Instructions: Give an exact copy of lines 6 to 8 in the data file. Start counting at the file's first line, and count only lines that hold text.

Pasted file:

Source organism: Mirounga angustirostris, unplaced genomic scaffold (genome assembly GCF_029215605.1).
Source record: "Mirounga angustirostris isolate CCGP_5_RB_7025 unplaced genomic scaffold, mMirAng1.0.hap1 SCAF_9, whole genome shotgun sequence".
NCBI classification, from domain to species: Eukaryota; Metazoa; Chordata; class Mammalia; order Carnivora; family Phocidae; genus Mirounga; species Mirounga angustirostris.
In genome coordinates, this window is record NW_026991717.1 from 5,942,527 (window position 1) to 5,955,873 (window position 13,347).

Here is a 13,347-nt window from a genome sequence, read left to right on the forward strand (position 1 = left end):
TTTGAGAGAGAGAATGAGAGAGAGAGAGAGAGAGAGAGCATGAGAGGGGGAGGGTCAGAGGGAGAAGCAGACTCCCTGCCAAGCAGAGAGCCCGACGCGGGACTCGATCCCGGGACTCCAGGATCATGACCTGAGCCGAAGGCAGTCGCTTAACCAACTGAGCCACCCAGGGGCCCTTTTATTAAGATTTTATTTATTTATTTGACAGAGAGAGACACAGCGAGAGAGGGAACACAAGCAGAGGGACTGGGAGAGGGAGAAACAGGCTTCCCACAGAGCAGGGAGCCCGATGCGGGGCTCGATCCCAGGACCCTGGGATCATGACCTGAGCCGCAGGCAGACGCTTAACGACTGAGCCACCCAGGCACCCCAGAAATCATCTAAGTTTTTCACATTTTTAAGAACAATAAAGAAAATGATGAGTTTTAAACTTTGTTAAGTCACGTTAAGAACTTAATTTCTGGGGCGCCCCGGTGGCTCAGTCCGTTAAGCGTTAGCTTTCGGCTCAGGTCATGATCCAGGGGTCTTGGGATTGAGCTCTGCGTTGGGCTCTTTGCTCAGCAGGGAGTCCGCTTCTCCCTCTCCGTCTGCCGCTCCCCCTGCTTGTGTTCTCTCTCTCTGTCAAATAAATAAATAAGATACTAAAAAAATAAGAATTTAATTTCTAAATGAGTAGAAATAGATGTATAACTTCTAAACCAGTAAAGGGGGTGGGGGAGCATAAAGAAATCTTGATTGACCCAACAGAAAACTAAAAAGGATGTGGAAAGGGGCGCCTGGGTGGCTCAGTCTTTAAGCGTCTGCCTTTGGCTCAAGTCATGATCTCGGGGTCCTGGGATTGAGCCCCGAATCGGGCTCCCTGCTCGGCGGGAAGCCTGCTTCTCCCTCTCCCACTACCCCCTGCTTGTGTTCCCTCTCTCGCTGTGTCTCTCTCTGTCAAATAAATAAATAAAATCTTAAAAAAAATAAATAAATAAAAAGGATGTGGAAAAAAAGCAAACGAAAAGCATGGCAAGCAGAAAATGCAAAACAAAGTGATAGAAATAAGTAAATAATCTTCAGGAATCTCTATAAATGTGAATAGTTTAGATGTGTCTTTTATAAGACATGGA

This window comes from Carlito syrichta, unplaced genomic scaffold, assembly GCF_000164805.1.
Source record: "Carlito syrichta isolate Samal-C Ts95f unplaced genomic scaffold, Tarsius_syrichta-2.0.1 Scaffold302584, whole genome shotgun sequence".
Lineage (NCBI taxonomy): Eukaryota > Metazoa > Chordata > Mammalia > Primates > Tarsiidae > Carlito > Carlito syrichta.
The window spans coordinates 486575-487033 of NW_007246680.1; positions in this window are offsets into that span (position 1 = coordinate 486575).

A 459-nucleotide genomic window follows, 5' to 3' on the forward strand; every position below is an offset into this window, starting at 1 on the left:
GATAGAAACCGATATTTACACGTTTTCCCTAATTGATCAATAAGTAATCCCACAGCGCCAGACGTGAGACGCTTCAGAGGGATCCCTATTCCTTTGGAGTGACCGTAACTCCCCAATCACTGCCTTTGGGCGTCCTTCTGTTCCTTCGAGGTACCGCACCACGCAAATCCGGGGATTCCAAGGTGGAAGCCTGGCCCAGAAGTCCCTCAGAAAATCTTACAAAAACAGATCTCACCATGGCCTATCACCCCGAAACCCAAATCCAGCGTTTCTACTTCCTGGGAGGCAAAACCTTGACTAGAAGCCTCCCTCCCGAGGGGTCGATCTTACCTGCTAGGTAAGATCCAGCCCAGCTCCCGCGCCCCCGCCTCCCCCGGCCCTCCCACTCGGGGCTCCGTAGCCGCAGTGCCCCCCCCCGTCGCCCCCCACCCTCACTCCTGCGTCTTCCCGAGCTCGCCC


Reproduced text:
TTTGAGAGAGAGAATGAGAGAGAGAGAGAGAGAGAGAGCATGAGAGGGGGAGGGTCAGAGGGAGAAGCAGACTCCCTGCCAAGCAGAGAGCCCGACGCGGGACTCGATCCCGGGACTCCAGGATCATGACCTGAGCCGAAGGCAGTCGCTTAACCAACTGAGCCACCCAGGGGCCCTTTTATTAAGATTTTATTTATTTATTTGACAGAGAGAGACACAGCGAGAGAGGGAACACAAGCAGAGGGACTGGGAGAGGGAGAAACAGGCTTCCCACAGAGCAGGGAGCCCGATGCGGGGCTCGATCCCAGGACCCTGGGATCATGACCTGAGCCGCAGGCAGACGCTTAACGACTGAGCCACCCAGGCACCCCAGAAATCATCTAAGTTTTTCACATTTTTAAGAACAATAAAGAAAATGATGAGTTTTAAACTTTGTTAAGTCACGTTAAGAACTTAATTTCTGGGGCGCCCCGGTGGCTCAGTCCGTTAAGCGTTAGCTTTCGGCTCAGGTCATGATCCAGGGGTCTTGGGATTGAGCTCTGCGTTGGGCTCTTTGCTCAGCAGGGAGTCCGCTTCTCCCTCTCCGTCTGCCGCTCCCCCTGCTTGTGTTCTCTCTCTCTGTCAAATAAATAAATAAGATACTAAAAAAATAAGAATTTAATTTCTAAATGAGTAGAAATAGATGTATAACTTCTAAACCAGTAAAGGGGGTGGGGGAGCATAAAGAAATCTTGATTGACCCAACAGAAAACTAAAAAGGATGTGGAAAGGGGCGCCTGGGTGGCTCAGTCTTTAAGCGTCTGCCTTTGGCTCAAGTCATGATCTCGGGGTCCTGGGATTGAGCCCCGAATCGGGCTCCCTGCTCGGCGGGAAGCCTGCTTCTCCCTCTCCCACTACCCCCTGCTTGTGTTCCCTCTCTCGCTGTGTCTCTCTCTGTCAAATAAATAAATAAAATCTTAAAAAAAATAAATAAATAAAAAGGATGTGGAAAAAAAGCAAACGAAAAGCATGGCAAGCAGAAAATGCAAAACAAAGTGATAGAAATAAGTAAATAATCTTCAGGAATCTCTATAAATGTGAATAGTTTAGATGTGTCTTTTATAAGACATGGA

This window comes from Carlito syrichta, unplaced genomic scaffold, assembly GCF_000164805.1.
Source record: "Carlito syrichta isolate Samal-C Ts95f unplaced genomic scaffold, Tarsius_syrichta-2.0.1 Scaffold302584, whole genome shotgun sequence".